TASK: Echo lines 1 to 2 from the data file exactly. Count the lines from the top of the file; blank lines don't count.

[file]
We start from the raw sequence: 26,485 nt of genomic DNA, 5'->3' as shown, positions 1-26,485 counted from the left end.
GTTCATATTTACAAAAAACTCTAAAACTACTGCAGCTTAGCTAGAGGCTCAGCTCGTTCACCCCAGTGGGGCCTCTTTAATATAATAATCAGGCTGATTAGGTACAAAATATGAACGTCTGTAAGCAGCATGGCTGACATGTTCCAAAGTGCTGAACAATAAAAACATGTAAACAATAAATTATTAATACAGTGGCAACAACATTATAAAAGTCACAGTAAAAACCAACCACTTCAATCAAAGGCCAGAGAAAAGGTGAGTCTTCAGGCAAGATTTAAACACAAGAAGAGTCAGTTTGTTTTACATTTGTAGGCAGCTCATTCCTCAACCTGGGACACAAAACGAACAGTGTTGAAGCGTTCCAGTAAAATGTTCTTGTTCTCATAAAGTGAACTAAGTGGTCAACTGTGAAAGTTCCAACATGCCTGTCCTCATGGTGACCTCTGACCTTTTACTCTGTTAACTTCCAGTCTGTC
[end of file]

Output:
We start from the raw sequence: 26,485 nt of genomic DNA, 5'->3' as shown, positions 1-26,485 counted from the left end.
GTTCATATTTACAAAAAACTCTAAAACTACTGCAGCTTAGCTAGAGGCTCAGCTCGTTCACCCCAGTGGGGCCTCTTTAATATAATAATCAGGCTGATTAGGTACAAAATATGAACGTCTGTAAGCAGCATGGCTGACATGTTCCAAAGTGCTGAACAATAAAAACATGTAAACAATAAATTATTAATACAGTGGCAACAACATTATAAAAGTCACAGTAAAAACCAACCACTTCAATCAAAGGCCAGAGAAAAGGTGAGTCTTCAGGCAAGATTTAAACACAAGAAGAGTCAGTTTGTTTTACATTTGTAGGCAGCTCATTCCTCAACCTGGGACACAAAACGAACAGTGTTGAAGCGTTCCAGTAAAATGTTCTTGTTCTCATAAAGTGAACTAAGTGGTCAACTGTGAAAGTTCCAACATGCCTGTCCTCATGGTGACCTCTGACCTTTTACTCTGTTAACTTCCAGTCTGTC